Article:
The Telegraph
Since 1st March, 1999
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Delhi drive to map new route to Central Asia

New Delhi, Aug. 27: Ten spanking new Tata Safaris will reach Bishkek, the capital of Kyrgyzstan, in October. A gift from the Indian Prime Minister, they will be used to ferry the various heads of state meeting there for a summit commemorating the Year of the Mountains.

The vehicles will be transported by sea to Bandar Abbas in Iran and then onwards by containers. Earlier, five million tonnes of wheat and sugar were sent from India using the sea route through Bandar Abbas to Tajikistan.

What, one might ask, is so significant about these developments' They represent India’s attempt to open a new “silk route” to Central Asia, overcoming physical and political barriers.

There was a time when, despite the barrier of the Hindukush mountains, there were two trade routes between India and Central Asia — one through Afghanistan and another through China.

Today, no Indian overflights through Pakistani airspace mean that even Afghanistan has become a distant neighbour.

Under these circumstances, India is following a two-pronged strategy to establish trade links with Central Asia: using the sea route through Bandar Abbas and attempting to set up small and medium scale industries in the area. These industrial units could then also be used for engaging Afghanistan commercially.

Officials admit that for the first two decades after the break-up of the Soviet Union, India remained largely dormant in Central Asia. All this while the US had been establishing a new architecture of power in the region.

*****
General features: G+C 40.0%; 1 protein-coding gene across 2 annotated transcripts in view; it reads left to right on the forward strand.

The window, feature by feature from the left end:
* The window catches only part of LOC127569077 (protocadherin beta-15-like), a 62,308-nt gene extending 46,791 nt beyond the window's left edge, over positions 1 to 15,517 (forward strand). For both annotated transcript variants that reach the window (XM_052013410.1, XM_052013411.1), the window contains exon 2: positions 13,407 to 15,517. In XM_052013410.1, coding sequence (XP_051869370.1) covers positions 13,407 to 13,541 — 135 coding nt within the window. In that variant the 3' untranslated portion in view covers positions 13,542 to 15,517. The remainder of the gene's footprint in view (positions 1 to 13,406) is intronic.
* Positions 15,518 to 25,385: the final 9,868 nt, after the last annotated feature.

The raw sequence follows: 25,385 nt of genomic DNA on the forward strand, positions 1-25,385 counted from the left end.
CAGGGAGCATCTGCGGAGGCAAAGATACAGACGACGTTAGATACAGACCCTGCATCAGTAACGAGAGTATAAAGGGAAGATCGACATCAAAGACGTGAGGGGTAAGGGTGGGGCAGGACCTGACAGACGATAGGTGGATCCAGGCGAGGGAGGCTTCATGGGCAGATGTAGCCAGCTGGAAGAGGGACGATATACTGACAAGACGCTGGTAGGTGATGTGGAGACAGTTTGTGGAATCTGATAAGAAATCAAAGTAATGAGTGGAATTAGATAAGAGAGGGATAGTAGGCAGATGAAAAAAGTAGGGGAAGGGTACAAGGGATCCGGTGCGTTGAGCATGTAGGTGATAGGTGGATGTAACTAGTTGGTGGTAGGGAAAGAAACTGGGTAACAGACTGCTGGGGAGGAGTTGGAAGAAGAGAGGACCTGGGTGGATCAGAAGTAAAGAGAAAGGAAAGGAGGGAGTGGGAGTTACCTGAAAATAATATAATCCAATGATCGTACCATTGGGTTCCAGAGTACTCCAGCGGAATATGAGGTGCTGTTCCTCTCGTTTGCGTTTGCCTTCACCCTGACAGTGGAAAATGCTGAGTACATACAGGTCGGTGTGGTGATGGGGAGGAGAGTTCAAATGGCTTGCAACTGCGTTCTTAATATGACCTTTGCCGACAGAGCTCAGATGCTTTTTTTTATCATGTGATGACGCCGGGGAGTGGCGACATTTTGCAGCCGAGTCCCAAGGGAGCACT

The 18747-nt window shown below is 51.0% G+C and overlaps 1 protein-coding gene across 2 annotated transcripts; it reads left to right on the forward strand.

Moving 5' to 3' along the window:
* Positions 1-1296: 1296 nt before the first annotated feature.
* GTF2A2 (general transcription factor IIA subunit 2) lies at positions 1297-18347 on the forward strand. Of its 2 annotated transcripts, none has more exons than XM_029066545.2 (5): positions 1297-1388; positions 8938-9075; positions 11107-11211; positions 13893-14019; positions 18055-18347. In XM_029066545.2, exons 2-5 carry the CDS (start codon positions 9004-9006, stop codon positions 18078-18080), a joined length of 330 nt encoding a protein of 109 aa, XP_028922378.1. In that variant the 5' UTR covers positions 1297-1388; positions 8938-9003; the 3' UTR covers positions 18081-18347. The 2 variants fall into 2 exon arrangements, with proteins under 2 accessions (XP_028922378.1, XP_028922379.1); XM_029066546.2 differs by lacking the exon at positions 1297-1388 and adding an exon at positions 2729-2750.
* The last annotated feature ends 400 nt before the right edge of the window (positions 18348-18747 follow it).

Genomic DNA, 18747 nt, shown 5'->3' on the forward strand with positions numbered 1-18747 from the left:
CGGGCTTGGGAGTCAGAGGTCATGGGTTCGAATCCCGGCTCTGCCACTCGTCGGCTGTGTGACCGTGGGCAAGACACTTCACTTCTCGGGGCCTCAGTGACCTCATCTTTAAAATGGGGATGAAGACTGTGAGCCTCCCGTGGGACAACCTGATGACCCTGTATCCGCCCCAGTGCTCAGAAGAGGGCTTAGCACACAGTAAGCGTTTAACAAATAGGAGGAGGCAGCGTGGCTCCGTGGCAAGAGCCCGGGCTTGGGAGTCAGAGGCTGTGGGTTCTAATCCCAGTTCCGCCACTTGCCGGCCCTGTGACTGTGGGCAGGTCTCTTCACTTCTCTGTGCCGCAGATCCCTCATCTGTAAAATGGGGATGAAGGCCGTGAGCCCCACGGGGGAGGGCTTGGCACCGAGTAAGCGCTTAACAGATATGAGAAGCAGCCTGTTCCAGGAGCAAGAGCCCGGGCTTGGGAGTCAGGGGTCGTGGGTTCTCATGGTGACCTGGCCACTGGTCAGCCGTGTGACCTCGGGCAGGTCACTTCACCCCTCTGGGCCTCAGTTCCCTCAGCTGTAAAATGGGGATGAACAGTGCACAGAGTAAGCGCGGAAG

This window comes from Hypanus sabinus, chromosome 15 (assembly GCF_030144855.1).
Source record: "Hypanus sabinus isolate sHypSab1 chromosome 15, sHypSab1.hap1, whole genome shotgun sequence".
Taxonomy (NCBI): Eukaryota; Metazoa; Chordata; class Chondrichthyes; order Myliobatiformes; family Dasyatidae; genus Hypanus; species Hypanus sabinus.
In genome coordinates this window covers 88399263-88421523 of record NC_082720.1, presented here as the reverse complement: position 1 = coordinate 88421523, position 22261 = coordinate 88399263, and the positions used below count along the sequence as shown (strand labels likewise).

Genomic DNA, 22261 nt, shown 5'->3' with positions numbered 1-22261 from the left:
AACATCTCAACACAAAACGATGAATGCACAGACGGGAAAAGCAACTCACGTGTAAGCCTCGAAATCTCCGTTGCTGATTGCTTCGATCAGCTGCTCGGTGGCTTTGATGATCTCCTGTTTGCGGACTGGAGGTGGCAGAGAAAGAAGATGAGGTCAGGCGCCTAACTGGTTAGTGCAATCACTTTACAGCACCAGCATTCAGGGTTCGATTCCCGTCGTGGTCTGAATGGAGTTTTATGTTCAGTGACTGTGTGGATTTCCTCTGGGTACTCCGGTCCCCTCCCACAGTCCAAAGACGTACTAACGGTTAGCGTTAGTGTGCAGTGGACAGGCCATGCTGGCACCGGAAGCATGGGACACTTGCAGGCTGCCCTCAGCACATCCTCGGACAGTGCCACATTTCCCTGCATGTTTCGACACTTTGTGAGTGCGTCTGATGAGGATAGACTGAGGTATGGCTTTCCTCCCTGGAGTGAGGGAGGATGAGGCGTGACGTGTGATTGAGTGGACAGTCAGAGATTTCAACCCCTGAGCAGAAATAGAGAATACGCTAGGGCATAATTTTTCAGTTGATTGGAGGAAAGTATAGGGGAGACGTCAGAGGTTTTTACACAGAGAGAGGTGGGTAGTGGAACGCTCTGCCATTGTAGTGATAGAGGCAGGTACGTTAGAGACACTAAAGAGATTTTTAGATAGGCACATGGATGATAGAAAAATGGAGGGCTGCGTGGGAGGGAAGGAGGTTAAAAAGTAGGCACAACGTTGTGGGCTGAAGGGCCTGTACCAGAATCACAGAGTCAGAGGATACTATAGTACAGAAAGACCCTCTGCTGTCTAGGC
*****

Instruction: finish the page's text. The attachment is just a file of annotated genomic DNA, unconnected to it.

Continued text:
The American focus had gradually begun to shift from West Asia to Central Asia because of the geo-political and economic advantages it offered: the Central Asian countries are energy-rich; their regimes are not based on religious fundamentalism; they are not difficult to handle in a strategic sense unlike Saudi Arabia, Iran or Iraq; and a presence there allows the US to keep a watch on China and put pressure on Russia.

Despite historical links with Central Asia, the physical barriers separating it from India over time became psychological barriers. There was no Indian gameplan of what to do even if these were crossed.

The shifting political dynamic of the region has, however, encouraged India over the last one year to step up its diplomatic efforts and see Central Asia as a key factor in its broader regional goals.

Strategically located between China, Russia and Iran, it is vital to India’s regional political, economic and military influence.

As an energy-deficient country, India sees Central Asia as a potential source of oil and gas. This region is also rich in water resources. As water deficiency increases in India, there might come a time when water-intensive agricultural products might have to be sourced from Central Asia. India in turn is offering investment in the field of information technology (IT), pharmaceuticals and small and medium industries.

The biggest Indian investment in Central Asia, however, is likely to be in the field of oil. New Delhi is on the verge of signing a joint venture agreement with Kazakhstan for exploiting two proven oil wells in the Caspian Basin — at Alibek Maula and Karzanbaz.

Indian industrial exhibitions have done brisk business in Kazakhstan, Tajikistan and Kyrgyzstan. Indian companies are likely to get the commission for computerising the banking sector in Uzbekistan. A software technology park is being set up by India in Kazakhstan.

However, the Central Asian countries do not see India only as an economic partner. They also view it as a stabilising factor at a time when the US, Russia, China, Japan and the European Union are busy jostling for influence in the region.

Thus, the Kazakh President invited India to be a partner in the Conference on Interaction and Confidence Building Measures in Central Asia in June this year. And Kyrgyz President Askar Akayev has voiced support for India’s inclusion in the Shanghai Cooperation Organisation — originally known as the Shanghai Five when China, Russia, Kazakhstan, Kyrgyzstan and Tajikistan founded it. This would help India extend its political influence farther north and balance China’s involvement in Central Asia.

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